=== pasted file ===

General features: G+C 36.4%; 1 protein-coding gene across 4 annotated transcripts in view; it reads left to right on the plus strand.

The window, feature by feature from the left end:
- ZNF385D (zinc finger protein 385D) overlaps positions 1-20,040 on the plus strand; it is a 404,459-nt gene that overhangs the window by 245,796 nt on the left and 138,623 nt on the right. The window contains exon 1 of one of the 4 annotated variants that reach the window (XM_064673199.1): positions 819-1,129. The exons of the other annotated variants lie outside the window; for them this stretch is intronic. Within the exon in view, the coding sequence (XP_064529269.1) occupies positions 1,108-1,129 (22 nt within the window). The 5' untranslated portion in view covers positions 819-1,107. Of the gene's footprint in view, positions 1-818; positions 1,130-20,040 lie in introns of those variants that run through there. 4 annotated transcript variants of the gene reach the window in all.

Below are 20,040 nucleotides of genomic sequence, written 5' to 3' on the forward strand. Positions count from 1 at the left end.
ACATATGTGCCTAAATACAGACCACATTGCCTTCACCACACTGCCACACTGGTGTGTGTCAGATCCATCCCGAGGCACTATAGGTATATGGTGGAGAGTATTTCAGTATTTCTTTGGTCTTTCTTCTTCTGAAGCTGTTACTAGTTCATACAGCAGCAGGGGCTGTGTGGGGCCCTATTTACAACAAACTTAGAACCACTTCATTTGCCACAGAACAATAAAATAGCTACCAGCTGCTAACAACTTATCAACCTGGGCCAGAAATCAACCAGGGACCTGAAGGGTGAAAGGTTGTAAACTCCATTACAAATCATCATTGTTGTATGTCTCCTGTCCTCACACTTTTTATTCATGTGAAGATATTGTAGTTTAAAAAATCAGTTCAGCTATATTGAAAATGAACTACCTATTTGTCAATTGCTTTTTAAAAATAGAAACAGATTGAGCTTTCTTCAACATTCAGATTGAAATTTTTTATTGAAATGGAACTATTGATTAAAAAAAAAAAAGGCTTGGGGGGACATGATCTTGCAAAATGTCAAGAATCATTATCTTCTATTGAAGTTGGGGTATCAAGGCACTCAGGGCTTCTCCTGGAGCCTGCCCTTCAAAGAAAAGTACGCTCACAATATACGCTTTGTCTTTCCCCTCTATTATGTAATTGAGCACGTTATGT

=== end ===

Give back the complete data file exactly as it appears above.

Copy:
General features: G+C 36.4%; 1 protein-coding gene across 4 annotated transcripts in view; it reads left to right on the plus strand.

The window, feature by feature from the left end:
- ZNF385D (zinc finger protein 385D) overlaps positions 1-20,040 on the plus strand; it is a 404,459-nt gene that overhangs the window by 245,796 nt on the left and 138,623 nt on the right. The window contains exon 1 of one of the 4 annotated variants that reach the window (XM_064673199.1): positions 819-1,129. The exons of the other annotated variants lie outside the window; for them this stretch is intronic. Within the exon in view, the coding sequence (XP_064529269.1) occupies positions 1,108-1,129 (22 nt within the window). The 5' untranslated portion in view covers positions 819-1,107. Of the gene's footprint in view, positions 1-818; positions 1,130-20,040 lie in introns of those variants that run through there. 4 annotated transcript variants of the gene reach the window in all.

Below are 20,040 nucleotides of genomic sequence, written 5' to 3' on the forward strand. Positions count from 1 at the left end.
ACATATGTGCCTAAATACAGACCACATTGCCTTCACCACACTGCCACACTGGTGTGTGTCAGATCCATCCCGAGGCACTATAGGTATATGGTGGAGAGTATTTCAGTATTTCTTTGGTCTTTCTTCTTCTGAAGCTGTTACTAGTTCATACAGCAGCAGGGGCTGTGTGGGGCCCTATTTACAACAAACTTAGAACCACTTCATTTGCCACAGAACAATAAAATAGCTACCAGCTGCTAACAACTTATCAACCTGGGCCAGAAATCAACCAGGGACCTGAAGGGTGAAAGGTTGTAAACTCCATTACAAATCATCATTGTTGTATGTCTCCTGTCCTCACACTTTTTATTCATGTGAAGATATTGTAGTTTAAAAAATCAGTTCAGCTATATTGAAAATGAACTACCTATTTGTCAATTGCTTTTTAAAAATAGAAACAGATTGAGCTTTCTTCAACATTCAGATTGAAATTTTTTATTGAAATGGAACTATTGATTAAAAAAAAAAAAGGCTTGGGGGGACATGATCTTGCAAAATGTCAAGAATCATTATCTTCTATTGAAGTTGGGGTATCAAGGCACTCAGGGCTTCTCCTGGAGCCTGCCCTTCAAAGAAAAGTACGCTCACAATATACGCTTTGTCTTTCCCCTCTATTATGTAATTGAGCACGTTATGT